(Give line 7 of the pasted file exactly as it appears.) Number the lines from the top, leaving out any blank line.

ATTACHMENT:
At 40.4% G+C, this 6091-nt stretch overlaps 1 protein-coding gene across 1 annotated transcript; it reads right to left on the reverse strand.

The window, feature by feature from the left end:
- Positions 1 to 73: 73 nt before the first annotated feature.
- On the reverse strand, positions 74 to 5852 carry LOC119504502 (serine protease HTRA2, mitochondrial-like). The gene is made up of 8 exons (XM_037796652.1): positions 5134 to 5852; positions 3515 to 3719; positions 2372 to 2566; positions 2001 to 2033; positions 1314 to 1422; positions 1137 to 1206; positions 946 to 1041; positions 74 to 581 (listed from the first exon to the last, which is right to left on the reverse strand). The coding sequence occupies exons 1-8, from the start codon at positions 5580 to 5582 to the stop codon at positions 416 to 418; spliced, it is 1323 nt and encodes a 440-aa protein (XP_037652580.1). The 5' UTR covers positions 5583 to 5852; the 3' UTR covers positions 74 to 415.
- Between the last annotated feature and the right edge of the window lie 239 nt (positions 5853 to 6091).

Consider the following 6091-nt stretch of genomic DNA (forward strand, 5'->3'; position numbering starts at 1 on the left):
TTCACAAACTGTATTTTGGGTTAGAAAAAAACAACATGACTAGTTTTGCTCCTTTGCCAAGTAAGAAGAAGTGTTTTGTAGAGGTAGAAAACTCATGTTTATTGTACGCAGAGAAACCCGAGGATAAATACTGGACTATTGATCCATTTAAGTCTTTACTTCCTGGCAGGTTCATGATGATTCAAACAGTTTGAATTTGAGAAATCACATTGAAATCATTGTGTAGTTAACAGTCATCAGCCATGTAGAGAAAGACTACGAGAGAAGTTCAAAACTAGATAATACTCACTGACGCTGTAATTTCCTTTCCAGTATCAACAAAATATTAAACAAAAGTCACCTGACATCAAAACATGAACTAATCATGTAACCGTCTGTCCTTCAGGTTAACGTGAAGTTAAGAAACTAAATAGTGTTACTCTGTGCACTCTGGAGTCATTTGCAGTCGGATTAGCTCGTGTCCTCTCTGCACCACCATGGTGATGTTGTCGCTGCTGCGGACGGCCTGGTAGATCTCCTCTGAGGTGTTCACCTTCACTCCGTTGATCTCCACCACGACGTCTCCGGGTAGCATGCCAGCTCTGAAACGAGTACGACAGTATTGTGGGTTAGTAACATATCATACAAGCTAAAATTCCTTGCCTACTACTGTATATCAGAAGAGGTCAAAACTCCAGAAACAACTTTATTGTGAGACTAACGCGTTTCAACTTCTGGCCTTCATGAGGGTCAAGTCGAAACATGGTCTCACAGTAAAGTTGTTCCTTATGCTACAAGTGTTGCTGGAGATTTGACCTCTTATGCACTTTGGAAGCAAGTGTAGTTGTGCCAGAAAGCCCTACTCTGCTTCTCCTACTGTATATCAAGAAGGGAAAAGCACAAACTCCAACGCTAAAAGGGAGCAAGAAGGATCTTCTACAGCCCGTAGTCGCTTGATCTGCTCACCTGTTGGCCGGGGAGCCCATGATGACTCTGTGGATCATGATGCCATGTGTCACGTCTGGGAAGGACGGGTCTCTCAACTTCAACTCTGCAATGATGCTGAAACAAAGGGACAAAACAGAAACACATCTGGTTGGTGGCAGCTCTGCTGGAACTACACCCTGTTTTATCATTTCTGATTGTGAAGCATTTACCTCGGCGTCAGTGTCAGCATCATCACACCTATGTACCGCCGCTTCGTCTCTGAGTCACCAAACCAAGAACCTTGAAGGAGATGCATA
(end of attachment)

TTCACAAACTGTATTTTGGGTTAGAAAAAAACAACATGACTAGTTTTGCTCCTTTGCCAAGTAAGAAGAAGTGTTTTGTAGAGGTAGAAAACTCATGTTTATTGTACGCAGAGAAACCCGAGGATAAATACTGGACTATTGATCCATTTAAGTCTTTACTTCCTGGCAGGTTCATGATGATTCAAACAGTTTGAATTTGAGAAATCACATTGAAATCATTGTGTAGTTAACAGTCATCAGCCATGTAGAGAAAGACTACGAGAGAAGTTCAAAACTAGATAATACTCACTGACGCTGTAATTTCCTTTCCAGTATCAACAAAATATTAAACAAAAGTCACCTGACATCAAAACATGAACTAATCATGTAACCGTCTGTCCTTCAGGTTAACGTGAAGTTAAGAAACTAAATAGTGTTACTCTGTGCACTCTGGAGTCATTTGCAGTCGGATTAGCTCGTGTCCTCTCTGCACCACCATGGTGATGTTGTCGCTGCTGCGGACGGCCTGGTAGATCTCCTCTGAGGTGTTCACCTTCACTCCGTTGATCTCCACCACGACGTCTCCGGGTAGCATGCCAGCTCTGAAACGAGTACGACAGTATTGTGGGTTAGTAACATATCATACAAGCTAAAATTCCTTGCCTACTACTGTATATCAGAAGAGGTCAAAACTCCAGAAACAACTTTATTGTGAGACTAACGCGTTTCAACTTCTGGCCTTCATGAGGGTCAAGTCGAAACATGGTCTCACAGTAAAGTTGTTCCTTATGCTACAAGTGTTGCTGGAGATTTGACCTCTTATGCACTTTGGAAGCAAGTGTAGTTGTGCCAGAAAGCCCTACTCTGCTTCTCCTACTGTATATCAAGAAGGGAAAAGCACAAACTCCAACGCTAAAAGGGAGCAAGAAGGATCTTCTACAGCCCGTAGTCGCTTGATCTGCTCACCTGTTGGCCGGGGAGCCCATGATGACTCTGTGGATCATGATGCCATGTGTCACGTCTGGGAAGGACGGGTCTCTCAACTTCAACTCTGCAATGATGCTGAAACAAAGGGACAAAACAGAAACACATCTGGTTGGTGGCAGCTCTGCTGGAACTACACCCTGTTTTATCATTTCTGATTGTGAAGCATTTACCTCGGCGTCAGTGTCAGCATCATCACACCTATGTACCGCCGCTTCGTCTCTGAGTCACCAAACCAAGAACCTTGAAGGAGATGCATA